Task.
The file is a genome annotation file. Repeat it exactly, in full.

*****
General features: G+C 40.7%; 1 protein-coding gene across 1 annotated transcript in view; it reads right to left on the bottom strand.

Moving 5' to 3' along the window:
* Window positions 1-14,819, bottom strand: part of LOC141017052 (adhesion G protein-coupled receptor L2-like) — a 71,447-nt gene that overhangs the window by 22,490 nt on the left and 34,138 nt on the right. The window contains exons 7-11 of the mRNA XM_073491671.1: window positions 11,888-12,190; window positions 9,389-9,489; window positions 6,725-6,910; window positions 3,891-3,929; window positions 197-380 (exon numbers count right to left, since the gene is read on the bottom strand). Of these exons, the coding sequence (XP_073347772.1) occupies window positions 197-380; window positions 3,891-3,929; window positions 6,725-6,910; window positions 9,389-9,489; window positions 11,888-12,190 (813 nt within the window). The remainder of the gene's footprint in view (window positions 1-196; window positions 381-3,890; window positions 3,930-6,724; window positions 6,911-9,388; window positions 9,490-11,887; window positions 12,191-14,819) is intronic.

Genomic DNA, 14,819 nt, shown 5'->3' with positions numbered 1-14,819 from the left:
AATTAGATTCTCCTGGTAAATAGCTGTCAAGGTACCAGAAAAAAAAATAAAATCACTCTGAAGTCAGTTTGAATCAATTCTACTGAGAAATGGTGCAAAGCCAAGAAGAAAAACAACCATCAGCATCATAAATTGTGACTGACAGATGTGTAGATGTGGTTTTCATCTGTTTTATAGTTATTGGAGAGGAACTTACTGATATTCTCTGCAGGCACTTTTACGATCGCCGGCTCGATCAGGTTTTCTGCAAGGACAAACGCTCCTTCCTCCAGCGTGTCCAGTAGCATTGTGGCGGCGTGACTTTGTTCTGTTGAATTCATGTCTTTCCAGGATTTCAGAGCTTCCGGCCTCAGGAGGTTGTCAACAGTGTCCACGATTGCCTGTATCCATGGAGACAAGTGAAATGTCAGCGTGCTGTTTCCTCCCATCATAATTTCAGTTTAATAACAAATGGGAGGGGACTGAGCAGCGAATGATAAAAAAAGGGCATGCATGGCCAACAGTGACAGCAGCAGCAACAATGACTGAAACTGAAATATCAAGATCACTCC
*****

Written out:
General features: G+C 40.7%; 1 protein-coding gene across 1 annotated transcript in view; it reads right to left on the bottom strand.

Moving 5' to 3' along the window:
* Window positions 1-14,819, bottom strand: part of LOC141017052 (adhesion G protein-coupled receptor L2-like) — a 71,447-nt gene that overhangs the window by 22,490 nt on the left and 34,138 nt on the right. The window contains exons 7-11 of the mRNA XM_073491671.1: window positions 11,888-12,190; window positions 9,389-9,489; window positions 6,725-6,910; window positions 3,891-3,929; window positions 197-380 (exon numbers count right to left, since the gene is read on the bottom strand). Of these exons, the coding sequence (XP_073347772.1) occupies window positions 197-380; window positions 3,891-3,929; window positions 6,725-6,910; window positions 9,389-9,489; window positions 11,888-12,190 (813 nt within the window). The remainder of the gene's footprint in view (window positions 1-196; window positions 381-3,890; window positions 3,930-6,724; window positions 6,911-9,388; window positions 9,490-11,887; window positions 12,191-14,819) is intronic.

Genomic DNA, 14,819 nt, shown 5'->3' with positions numbered 1-14,819 from the left:
AATTAGATTCTCCTGGTAAATAGCTGTCAAGGTACCAGAAAAAAAAATAAAATCACTCTGAAGTCAGTTTGAATCAATTCTACTGAGAAATGGTGCAAAGCCAAGAAGAAAAACAACCATCAGCATCATAAATTGTGACTGACAGATGTGTAGATGTGGTTTTCATCTGTTTTATAGTTATTGGAGAGGAACTTACTGATATTCTCTGCAGGCACTTTTACGATCGCCGGCTCGATCAGGTTTTCTGCAAGGACAAACGCTCCTTCCTCCAGCGTGTCCAGTAGCATTGTGGCGGCGTGACTTTGTTCTGTTGAATTCATGTCTTTCCAGGATTTCAGAGCTTCCGGCCTCAGGAGGTTGTCAACAGTGTCCACGATTGCCTGTATCCATGGAGACAAGTGAAATGTCAGCGTGCTGTTTCCTCCCATCATAATTTCAGTTTAATAACAAATGGGAGGGGACTGAGCAGCGAATGATAAAAAAAGGGCATGCATGGCCAACAGTGACAGCAGCAGCAACAATGACTGAAACTGAAATATCAAGATCACTCC